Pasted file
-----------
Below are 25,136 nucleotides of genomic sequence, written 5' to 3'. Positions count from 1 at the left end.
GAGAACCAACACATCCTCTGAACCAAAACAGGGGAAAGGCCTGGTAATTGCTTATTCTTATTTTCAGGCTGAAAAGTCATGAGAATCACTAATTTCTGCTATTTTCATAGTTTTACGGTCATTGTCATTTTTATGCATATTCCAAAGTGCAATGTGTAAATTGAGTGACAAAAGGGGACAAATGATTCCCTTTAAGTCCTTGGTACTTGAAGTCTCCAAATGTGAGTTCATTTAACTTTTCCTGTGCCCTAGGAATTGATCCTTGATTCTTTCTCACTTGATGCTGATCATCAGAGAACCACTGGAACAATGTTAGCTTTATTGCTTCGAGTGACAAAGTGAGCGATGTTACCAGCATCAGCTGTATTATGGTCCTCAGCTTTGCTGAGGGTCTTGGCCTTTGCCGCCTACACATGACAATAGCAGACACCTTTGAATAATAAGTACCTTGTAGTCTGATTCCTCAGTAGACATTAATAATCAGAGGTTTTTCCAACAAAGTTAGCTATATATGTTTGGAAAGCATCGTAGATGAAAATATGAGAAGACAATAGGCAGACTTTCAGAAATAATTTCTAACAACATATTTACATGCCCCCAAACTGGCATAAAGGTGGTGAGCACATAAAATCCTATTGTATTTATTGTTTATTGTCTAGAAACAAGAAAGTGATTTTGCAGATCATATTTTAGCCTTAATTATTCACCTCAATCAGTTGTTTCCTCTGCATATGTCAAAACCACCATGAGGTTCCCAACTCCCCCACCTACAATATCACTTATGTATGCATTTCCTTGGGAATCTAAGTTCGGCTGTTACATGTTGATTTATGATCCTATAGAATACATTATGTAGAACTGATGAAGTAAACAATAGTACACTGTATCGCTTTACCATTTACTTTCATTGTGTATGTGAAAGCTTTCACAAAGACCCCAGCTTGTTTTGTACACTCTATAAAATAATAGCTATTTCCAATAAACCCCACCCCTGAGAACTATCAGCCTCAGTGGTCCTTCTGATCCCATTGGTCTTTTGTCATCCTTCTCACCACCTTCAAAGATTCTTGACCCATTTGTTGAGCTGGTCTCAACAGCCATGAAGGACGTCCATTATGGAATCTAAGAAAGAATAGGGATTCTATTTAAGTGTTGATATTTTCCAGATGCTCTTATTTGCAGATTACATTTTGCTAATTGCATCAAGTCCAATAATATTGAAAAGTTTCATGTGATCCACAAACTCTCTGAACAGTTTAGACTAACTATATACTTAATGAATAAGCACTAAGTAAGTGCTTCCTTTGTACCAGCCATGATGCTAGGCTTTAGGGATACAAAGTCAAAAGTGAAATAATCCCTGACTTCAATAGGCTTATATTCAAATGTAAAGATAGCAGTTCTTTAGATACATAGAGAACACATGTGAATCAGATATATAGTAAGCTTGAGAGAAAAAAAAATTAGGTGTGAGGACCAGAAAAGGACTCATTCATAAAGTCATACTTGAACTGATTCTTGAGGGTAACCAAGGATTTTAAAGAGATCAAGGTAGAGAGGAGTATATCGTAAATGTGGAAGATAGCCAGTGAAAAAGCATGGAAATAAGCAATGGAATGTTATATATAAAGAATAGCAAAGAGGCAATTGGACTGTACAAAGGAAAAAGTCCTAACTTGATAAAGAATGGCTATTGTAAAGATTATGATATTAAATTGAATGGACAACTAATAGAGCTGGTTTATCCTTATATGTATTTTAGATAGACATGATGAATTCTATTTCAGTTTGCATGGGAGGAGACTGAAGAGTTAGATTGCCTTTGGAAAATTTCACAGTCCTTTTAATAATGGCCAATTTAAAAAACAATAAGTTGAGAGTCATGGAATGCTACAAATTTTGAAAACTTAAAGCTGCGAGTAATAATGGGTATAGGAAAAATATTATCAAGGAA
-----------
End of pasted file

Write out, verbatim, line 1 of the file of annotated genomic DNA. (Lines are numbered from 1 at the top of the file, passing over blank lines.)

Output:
Below are 25,136 nucleotides of genomic sequence, written 5' to 3'. Positions count from 1 at the left end.